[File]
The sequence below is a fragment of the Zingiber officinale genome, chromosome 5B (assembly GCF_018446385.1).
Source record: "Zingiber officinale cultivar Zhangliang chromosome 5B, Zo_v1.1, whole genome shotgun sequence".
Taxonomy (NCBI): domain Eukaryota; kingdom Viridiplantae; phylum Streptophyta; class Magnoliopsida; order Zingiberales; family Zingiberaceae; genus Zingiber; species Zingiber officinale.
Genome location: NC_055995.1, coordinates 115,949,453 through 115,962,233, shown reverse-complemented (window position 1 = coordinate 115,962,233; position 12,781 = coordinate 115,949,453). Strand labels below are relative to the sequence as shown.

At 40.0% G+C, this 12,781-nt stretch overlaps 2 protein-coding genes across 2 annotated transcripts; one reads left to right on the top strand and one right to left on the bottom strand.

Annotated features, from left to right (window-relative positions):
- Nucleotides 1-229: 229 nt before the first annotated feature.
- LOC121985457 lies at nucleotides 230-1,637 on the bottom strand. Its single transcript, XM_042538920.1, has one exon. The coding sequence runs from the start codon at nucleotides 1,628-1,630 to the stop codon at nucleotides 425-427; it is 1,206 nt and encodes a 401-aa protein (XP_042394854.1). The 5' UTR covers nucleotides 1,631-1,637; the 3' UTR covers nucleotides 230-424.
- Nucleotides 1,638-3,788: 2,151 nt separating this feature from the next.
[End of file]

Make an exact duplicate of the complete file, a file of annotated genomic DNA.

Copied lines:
The sequence below is a fragment of the Zingiber officinale genome, chromosome 5B (assembly GCF_018446385.1).
Source record: "Zingiber officinale cultivar Zhangliang chromosome 5B, Zo_v1.1, whole genome shotgun sequence".
Taxonomy (NCBI): domain Eukaryota; kingdom Viridiplantae; phylum Streptophyta; class Magnoliopsida; order Zingiberales; family Zingiberaceae; genus Zingiber; species Zingiber officinale.
Genome location: NC_055995.1, coordinates 115,949,453 through 115,962,233, shown reverse-complemented (window position 1 = coordinate 115,962,233; position 12,781 = coordinate 115,949,453). Strand labels below are relative to the sequence as shown.

At 40.0% G+C, this 12,781-nt stretch overlaps 2 protein-coding genes across 2 annotated transcripts; one reads left to right on the top strand and one right to left on the bottom strand.

Annotated features, from left to right (window-relative positions):
- Nucleotides 1-229: 229 nt before the first annotated feature.
- LOC121985457 lies at nucleotides 230-1,637 on the bottom strand. Its single transcript, XM_042538920.1, has one exon. The coding sequence runs from the start codon at nucleotides 1,628-1,630 to the stop codon at nucleotides 425-427; it is 1,206 nt and encodes a 401-aa protein (XP_042394854.1). The 5' UTR covers nucleotides 1,631-1,637; the 3' UTR covers nucleotides 230-424.
- Nucleotides 1,638-3,788: 2,151 nt separating this feature from the next.